After two straight 9-7 seasons, the Bucs struggled to replace veteran Jeff Garcia at quarterback at the start of last season and finished just 3-13. Josh Freeman, the team’s 2009 first-round pick, went 3-6 in nine starts after the team started 0-7 including a Week 16 overtime victory against the Super Bowl champion New Orleans Saints. Freeman had good success as a rookie considering he didn’t have much to work with at the wide receiver position, a need Tampa Bay made a point to address in the offseason. They traded for Reggie Brown and signed Maurice Stovall, but that wasn’t the end of their efforts to give Freeman more options to throw to. Chris Tripodi looks at what the Bucs did in the draft to fill their holes at receiver and on defense, as Tampa’s run defense ranked last in the NFL last season.
The Buccaneers addressed their need along the interior defensive line with their first two picks. Sitting with the third overall pick, Tampa selected Oklahoma defensive tackle Gerald McCoy after Ndamukong Suh went second to the Lions. They followed the McCoy pick by drafting UCLA defensive tackle Brian Price early in round two.
McCoy has great speed and quickness for a 6-4, 295-pound tackle and his suddenness and explosive first step allows him to shoot the gaps and prevents offensive lineman from squaring him up on blocks. He uses his quick hands to fight off blocks when engaged but a lack of natural bulk sometimes led to a single lineman handling him in college. McCoy will continue to mature physically and add bulk, which will allow him to outmuscle opposing linemen as well as beat them to the spot. A complete defensive tackle with great upside, McCoy has the potential to be one of this draft’s best players.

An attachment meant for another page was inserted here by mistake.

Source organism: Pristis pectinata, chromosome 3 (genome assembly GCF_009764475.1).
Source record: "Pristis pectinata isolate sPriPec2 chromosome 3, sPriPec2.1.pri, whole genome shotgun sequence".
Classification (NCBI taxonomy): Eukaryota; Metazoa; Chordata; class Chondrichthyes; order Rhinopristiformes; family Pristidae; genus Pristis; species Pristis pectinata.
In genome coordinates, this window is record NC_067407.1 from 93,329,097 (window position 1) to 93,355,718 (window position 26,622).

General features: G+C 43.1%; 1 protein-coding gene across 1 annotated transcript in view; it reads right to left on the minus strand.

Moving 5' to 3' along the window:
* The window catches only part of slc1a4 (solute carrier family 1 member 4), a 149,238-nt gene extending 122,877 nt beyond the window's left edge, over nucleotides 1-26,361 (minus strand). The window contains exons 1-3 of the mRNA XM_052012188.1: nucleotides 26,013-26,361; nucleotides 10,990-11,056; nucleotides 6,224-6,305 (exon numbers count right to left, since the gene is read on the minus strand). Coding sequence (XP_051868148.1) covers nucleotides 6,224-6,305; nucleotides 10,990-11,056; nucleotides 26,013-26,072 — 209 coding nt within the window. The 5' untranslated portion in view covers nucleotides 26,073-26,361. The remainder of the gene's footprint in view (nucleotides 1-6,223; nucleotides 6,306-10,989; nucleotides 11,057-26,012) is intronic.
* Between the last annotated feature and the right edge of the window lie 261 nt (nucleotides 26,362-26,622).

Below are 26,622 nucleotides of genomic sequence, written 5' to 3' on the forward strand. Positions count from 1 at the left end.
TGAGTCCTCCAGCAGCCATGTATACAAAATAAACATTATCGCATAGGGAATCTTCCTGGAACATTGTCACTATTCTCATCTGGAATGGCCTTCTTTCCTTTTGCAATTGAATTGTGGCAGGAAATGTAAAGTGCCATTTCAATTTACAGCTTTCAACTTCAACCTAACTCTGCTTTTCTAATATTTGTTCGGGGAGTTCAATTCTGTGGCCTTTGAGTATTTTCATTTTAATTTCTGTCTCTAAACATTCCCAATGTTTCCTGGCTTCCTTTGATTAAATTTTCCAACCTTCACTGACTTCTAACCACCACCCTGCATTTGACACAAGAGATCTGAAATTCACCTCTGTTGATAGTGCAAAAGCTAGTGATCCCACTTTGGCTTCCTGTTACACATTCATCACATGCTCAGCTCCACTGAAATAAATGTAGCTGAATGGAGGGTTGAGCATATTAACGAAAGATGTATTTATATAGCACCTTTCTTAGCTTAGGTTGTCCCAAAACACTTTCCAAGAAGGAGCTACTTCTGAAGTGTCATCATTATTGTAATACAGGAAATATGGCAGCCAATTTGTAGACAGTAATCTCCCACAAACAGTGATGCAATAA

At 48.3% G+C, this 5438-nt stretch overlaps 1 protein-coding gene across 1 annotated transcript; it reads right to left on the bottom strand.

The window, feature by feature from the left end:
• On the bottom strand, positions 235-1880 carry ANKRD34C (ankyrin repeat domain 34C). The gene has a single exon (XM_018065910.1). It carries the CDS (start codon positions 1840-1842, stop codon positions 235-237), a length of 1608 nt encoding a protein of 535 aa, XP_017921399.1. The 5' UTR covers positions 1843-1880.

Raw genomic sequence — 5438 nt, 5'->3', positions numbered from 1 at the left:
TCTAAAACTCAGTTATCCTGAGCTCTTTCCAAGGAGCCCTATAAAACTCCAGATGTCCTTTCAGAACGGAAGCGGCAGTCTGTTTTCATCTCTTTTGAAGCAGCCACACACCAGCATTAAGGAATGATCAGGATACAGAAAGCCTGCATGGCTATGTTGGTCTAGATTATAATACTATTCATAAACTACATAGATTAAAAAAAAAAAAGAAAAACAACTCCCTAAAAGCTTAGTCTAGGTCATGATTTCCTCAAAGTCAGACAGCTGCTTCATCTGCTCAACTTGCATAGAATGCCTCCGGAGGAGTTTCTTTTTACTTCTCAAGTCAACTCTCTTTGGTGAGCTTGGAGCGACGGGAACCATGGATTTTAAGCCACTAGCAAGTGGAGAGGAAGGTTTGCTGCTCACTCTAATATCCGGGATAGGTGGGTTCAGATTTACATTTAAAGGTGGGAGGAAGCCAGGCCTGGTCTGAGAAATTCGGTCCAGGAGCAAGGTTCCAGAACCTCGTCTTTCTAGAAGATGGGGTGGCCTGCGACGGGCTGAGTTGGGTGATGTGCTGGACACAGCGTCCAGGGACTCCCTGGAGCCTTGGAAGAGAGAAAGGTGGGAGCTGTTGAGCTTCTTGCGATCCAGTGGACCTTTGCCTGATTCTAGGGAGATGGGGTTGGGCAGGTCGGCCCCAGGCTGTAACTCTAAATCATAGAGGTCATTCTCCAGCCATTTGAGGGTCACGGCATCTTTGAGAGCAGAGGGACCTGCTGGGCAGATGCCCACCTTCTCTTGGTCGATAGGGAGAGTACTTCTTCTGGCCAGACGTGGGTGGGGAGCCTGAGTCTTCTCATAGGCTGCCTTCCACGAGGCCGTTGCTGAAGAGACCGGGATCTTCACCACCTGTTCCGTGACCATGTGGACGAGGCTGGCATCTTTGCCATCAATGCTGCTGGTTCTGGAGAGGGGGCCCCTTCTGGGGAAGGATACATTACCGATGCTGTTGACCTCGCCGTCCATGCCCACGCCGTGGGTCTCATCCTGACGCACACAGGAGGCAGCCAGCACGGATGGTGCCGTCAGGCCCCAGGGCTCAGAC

Price lacks the potential of McCoy but brings a similar skill set to the Bucs interior line. Like McCoy, Price lacks great bulk but plays with great leverage at just 6-1 and has a quick first step. Great hands allow him to shed blocks and Price always seems to find a way to get into the opposing backfield even when double teamed. He wore down at the end of games in college and will need to build up the stamina to have an impact in the fourth quarter and towards the end of the season, but his athleticism and leverage make him a perfect fit as Tampa’s three-technique tackle alongside McCoy.
The Bucs started to address their need at receiver four picks later, drafting Illinois’ Arrelious Benn 39th overall after a trade with the Raiders. At 6-1, 219 pounds with 4.45 speed, Benn is more of a possession receiver than a game-breaker. He struggled with injuries and poor quarterback play last season, but has the ability to make catches in traffic, adjusts to errant throws and out-jumps defenders to the ball. Benn plays with solid awareness but lacks explosiveness off the line and out of his breaks.